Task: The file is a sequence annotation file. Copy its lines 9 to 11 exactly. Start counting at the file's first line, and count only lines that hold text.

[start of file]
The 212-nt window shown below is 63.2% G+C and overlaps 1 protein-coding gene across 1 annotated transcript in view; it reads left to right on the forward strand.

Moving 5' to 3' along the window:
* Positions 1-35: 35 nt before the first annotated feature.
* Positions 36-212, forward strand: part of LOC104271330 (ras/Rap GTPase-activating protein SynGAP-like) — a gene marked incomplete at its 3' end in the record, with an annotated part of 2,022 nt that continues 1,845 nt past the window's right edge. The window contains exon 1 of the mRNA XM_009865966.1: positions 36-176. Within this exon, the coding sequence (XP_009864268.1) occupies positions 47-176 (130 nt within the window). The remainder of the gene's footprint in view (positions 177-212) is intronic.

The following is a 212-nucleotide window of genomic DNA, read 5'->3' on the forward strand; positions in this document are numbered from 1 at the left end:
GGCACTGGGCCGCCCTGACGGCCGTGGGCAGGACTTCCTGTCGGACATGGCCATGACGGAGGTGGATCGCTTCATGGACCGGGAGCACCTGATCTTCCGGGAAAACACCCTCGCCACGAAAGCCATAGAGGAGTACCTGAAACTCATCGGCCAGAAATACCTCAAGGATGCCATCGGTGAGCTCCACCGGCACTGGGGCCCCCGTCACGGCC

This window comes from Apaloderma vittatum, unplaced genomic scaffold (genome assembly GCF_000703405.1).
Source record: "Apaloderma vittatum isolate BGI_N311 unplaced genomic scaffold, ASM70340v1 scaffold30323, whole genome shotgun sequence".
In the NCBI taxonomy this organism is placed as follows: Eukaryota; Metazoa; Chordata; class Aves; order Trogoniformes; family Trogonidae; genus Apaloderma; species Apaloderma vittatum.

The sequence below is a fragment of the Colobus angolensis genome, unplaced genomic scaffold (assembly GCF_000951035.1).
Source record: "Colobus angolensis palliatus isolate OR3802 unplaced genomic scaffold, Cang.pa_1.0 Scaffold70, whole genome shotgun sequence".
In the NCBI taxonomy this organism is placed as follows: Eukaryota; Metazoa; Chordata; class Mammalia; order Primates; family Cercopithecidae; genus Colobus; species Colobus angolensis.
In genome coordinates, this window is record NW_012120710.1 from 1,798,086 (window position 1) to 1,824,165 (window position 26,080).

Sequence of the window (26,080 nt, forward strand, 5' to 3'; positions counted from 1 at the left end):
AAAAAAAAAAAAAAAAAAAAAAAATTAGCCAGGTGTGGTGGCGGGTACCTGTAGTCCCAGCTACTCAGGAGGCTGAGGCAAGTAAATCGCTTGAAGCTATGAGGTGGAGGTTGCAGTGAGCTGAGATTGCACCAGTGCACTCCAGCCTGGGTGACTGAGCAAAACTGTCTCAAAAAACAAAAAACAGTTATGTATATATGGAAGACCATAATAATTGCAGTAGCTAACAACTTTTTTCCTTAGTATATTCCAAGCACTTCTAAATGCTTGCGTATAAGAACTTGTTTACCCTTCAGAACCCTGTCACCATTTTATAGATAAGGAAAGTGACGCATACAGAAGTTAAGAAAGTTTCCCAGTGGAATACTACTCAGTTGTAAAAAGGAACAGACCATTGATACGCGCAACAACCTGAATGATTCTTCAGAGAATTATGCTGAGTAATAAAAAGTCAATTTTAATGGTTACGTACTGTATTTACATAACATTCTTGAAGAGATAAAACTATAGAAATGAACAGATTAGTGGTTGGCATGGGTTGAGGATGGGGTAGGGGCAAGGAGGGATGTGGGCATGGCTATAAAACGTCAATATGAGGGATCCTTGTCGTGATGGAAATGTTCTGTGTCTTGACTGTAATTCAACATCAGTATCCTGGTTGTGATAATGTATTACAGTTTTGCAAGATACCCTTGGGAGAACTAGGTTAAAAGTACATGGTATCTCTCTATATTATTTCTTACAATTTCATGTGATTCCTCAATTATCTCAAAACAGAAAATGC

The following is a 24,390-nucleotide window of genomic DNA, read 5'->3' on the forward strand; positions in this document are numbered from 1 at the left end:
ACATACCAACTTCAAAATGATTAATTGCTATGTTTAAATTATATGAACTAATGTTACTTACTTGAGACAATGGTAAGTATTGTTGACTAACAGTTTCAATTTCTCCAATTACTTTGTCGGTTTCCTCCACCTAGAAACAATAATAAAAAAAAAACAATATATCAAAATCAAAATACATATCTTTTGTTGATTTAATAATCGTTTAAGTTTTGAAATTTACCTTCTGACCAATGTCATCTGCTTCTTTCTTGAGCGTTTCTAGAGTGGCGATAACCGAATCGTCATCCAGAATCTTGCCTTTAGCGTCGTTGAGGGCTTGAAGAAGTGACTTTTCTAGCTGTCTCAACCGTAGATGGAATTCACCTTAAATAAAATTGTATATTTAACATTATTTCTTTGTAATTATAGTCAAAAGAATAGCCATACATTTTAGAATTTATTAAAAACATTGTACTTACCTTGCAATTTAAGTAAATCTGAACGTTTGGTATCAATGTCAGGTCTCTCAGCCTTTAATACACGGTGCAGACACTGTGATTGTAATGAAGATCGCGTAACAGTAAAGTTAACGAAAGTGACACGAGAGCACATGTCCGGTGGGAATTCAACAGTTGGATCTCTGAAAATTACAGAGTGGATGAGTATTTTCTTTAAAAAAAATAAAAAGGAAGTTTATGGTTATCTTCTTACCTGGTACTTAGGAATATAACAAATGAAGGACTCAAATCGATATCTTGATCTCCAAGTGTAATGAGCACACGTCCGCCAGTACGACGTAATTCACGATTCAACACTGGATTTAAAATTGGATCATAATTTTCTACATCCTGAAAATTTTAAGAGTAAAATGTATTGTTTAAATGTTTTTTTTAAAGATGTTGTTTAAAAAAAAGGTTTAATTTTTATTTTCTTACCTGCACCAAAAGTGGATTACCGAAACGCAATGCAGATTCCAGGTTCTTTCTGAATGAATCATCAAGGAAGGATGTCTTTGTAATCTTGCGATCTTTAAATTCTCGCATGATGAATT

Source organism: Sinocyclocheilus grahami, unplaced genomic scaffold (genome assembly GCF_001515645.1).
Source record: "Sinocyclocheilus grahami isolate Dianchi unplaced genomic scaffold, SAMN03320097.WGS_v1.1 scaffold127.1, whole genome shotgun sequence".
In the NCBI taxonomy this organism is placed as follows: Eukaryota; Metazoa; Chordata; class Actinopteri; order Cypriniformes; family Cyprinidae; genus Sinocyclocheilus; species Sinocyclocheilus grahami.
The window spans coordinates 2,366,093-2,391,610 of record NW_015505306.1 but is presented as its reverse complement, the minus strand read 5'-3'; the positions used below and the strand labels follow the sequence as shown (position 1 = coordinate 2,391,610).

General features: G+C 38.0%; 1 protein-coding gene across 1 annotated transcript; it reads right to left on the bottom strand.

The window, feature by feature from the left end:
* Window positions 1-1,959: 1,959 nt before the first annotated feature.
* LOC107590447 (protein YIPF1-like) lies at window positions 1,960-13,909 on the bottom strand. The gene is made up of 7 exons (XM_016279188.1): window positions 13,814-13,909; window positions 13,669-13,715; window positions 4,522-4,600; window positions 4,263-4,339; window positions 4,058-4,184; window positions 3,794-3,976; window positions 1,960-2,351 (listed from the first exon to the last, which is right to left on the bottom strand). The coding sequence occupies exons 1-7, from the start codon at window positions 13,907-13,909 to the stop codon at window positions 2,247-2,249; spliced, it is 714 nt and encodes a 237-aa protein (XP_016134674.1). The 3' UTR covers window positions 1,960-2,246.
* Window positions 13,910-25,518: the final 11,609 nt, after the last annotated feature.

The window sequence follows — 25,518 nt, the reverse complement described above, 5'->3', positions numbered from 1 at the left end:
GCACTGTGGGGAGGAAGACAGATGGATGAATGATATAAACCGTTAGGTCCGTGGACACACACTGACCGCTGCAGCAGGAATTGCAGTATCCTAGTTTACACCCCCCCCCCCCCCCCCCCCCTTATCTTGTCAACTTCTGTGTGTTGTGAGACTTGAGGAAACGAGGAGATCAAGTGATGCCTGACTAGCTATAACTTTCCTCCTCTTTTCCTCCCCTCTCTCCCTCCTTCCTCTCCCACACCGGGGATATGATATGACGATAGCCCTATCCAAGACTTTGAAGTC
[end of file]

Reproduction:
In the NCBI taxonomy this organism is placed as follows: Eukaryota; Metazoa; Chordata; class Aves; order Trogoniformes; family Trogonidae; genus Apaloderma; species Apaloderma vittatum.

The sequence below is a fragment of the Colobus angolensis genome, unplaced genomic scaffold (assembly GCF_000951035.1).
Source record: "Colobus angolensis palliatus isolate OR3802 unplaced genomic scaffold, Cang.pa_1.0 Scaffold70, whole genome shotgun sequence".